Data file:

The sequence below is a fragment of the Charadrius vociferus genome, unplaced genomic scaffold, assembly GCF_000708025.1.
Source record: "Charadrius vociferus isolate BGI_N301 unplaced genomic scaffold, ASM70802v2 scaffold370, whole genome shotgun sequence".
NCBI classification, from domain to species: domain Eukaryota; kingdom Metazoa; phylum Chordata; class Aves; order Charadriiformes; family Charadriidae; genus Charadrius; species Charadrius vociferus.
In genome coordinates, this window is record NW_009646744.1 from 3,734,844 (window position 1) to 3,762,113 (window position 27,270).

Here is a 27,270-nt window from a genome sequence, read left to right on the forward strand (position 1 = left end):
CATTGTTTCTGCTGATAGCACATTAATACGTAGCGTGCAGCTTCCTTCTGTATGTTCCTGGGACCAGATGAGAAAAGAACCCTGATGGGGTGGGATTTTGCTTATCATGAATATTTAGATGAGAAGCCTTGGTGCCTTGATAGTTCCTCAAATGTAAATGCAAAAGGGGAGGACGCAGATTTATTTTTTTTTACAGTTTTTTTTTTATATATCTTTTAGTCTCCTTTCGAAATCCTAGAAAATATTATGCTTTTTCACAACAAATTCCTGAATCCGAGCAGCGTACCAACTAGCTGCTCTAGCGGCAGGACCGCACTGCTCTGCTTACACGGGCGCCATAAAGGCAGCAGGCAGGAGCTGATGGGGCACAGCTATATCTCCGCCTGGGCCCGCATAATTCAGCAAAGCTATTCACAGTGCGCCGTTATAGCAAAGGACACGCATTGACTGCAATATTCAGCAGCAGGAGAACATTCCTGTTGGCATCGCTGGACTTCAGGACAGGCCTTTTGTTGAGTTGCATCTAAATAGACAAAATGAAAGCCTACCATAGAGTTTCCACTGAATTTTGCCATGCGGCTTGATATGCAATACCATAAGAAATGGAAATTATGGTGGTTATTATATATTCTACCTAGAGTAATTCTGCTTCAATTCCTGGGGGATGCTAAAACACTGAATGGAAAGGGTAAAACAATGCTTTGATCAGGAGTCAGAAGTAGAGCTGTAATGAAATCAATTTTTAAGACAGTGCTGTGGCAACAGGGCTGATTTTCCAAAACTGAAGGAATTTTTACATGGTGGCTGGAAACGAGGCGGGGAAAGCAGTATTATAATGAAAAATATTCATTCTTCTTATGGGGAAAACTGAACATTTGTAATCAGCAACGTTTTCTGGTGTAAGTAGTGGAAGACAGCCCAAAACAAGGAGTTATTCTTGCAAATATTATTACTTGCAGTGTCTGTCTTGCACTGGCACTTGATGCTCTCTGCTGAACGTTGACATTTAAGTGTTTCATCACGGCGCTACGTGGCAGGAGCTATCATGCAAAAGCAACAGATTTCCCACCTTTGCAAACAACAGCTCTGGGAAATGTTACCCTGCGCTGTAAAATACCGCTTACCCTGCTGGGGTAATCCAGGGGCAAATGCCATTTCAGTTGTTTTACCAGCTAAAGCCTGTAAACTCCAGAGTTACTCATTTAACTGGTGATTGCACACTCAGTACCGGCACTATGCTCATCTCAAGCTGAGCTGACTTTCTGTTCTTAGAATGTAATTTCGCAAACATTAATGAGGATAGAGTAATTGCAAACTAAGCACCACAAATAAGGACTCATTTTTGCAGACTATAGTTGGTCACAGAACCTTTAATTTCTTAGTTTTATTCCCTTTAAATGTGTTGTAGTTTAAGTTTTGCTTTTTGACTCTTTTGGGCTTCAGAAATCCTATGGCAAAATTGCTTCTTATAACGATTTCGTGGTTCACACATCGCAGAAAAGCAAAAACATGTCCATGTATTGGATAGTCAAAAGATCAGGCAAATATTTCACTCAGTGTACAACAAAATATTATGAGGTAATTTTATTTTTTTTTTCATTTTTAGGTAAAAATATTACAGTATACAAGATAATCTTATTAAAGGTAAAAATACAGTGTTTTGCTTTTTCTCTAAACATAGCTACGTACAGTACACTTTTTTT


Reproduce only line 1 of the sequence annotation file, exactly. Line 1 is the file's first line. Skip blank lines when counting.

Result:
The sequence below is a fragment of the Charadrius vociferus genome, unplaced genomic scaffold, assembly GCF_000708025.1.